Monday, October 22, 2012

Yash Chopra- Intelligent Emotions



Yash Chopra was a curator of cinematic sensibilities, creating an eclectic mélange of memorable moments from available material. He was perceptive about the raging issues in his cultural milieu and more importantly, he was alive to the dramatic possibilities of these sensibilities and undercurrents. It may be discontent of the youth (Deewar and Trishul) or guilt-ridden desire that rage against the social structures (Silsila, Kabhi Kabhi) or self beating penance for existential shame ( Kala Pathar). In all such cases he realized these possibilities in strictly traditional medium and idiom. He was a synthesizer of cozy lyricism of the traditional and blinding rationality of the modern. He was not be mistaken for avant-garde or experimental auteur, which is not a bad thing with him. His packaging (both attire and thinking) of culture was state of the art. He knew what will resonate with his  audience in terms thoughts and behaviour. In depicting  thought and behaviour he was at the frontier of modernity (remember characters, cars, homes, opulence and the attitude in all his films like Chandni, Lamhe, Silsila or even Darr), however in projecting values he remained resolutely traditional. He was a storyteller who could narrate the modern with easy accessibility of the tradition.
He devised a formula of containing the rebellious undercurrents with all their volcanic cinematic possibilities in strictly traditional medium and idiom. He was pitch perfect in creating enjoyable moments, tender moments, intense moments or emotional scenarios. His introduction of conflict and tension was swift and believable (marriage of Rakhi in Kabhi-Kabhi, Death of Shashi Kapur in Silsila, awakening of desire in many tradition bound daughters). His alchemy kept these developments effective and created solid foundation for dénouement that was a traditional resolution, complete with happy ever after ending. 

He is particularly known for his portrayal of romance. Like a true romantic, he made the reactions to the situations of romance a touchstone for overall character. Romance will be based on solace for tortured self  (Amitabh-Rakhi in Kala Pathar) or happy go-lucky (Shashi-Hema Trishul) but ultimately it determined that what sort of person the protagonist was. Furthermore, he often used romance to frame the main theme of his film. Four romances of Trishul- Sanjeev-Waheeda, Amitabh-Rakhi, Shashi-Hema and Sachin- Poonam Dhillon provided a context to the central theme of illegitimacy and betrayal.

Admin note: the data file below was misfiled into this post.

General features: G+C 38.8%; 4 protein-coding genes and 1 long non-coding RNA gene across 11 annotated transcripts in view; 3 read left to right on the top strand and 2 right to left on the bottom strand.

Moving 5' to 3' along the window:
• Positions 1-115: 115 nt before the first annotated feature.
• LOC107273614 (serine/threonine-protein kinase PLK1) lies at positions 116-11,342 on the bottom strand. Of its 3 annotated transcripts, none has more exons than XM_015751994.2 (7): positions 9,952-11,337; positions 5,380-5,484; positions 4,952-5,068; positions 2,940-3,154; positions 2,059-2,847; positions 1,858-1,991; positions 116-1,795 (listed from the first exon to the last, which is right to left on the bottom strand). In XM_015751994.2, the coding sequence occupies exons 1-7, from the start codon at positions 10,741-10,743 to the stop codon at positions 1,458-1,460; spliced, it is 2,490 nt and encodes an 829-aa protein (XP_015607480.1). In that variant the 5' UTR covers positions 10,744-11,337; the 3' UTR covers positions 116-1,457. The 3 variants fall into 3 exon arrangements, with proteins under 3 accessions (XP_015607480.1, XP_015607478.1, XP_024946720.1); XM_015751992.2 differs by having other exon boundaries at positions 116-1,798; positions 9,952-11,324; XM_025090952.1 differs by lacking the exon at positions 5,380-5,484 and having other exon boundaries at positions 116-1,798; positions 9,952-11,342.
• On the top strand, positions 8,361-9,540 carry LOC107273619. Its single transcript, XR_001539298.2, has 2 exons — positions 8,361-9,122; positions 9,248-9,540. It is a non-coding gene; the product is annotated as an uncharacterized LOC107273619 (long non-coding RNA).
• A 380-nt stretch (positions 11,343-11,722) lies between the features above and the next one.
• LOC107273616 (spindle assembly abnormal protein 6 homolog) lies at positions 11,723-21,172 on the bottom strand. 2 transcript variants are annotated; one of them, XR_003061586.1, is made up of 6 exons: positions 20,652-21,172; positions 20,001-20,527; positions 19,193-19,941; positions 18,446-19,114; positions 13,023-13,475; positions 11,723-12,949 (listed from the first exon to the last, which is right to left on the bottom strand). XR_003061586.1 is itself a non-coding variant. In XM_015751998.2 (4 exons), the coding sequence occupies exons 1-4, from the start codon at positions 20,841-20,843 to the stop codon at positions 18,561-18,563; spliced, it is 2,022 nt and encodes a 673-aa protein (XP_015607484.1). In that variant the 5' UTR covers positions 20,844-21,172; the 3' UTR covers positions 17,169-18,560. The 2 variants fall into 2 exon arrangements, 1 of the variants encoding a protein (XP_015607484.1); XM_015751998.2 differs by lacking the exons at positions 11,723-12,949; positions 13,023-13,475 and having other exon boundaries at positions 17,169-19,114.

He was an intelligent film-maker well conversant with the dominant themes of his times and was clued in to the zeitgeist. This intelligence was tempered by a heart full of vibrant emotions and a healthy respect for tradition and its ability to provide solace and entertainment. An accomplished film-maker, he will be missed for his enduring success which he made look so effortless.

-Dhiraj Singh

Monday, October 15, 2012

Edvard Munch: Illustrator of Maladies



Much of drama, depth and dance of Edvard Munch’s artistic output is because of sweet spot that he inhabits at the cusp of art, cinema and photography.  He was deeply grounded in lyricism of painting and sufficiently interested in the modern inventions of his time to create an eclectic idiom that could take the best bits of the both the world. He painted cinema and photographs and he was illustrator of many sensibilities and theories that were emerging at that time. Illustrators don’t occupy the high pedestal in the pantheon of modern art.  Photographs and cinemas are also  treated as inadequate to address the exalted cravings of an artist who picks up brush to deal with his or her creativity. Not so with Edvard Munch. His perspective tricks, borrowed heavily from cinema, lent him the urgency needed to sharp-focus the anxious core of his work. His photograph like depiction- ‘Death in Sick Room’ is a case in point, portrait of a stage or cinema screen (‘Dance of Life’ and ‘Ashes’) never degenerate into the lifelessness of camera output. He said "Photography will never compete with painting so long as the camera cannot be used in heaven or in hell." Edvard Munch took it upon himself to take the device in heaven and hell, mostly in hell. With all his modern tools and sensibilities he was ultimately an illustrator of maladies. 
 Dance of Life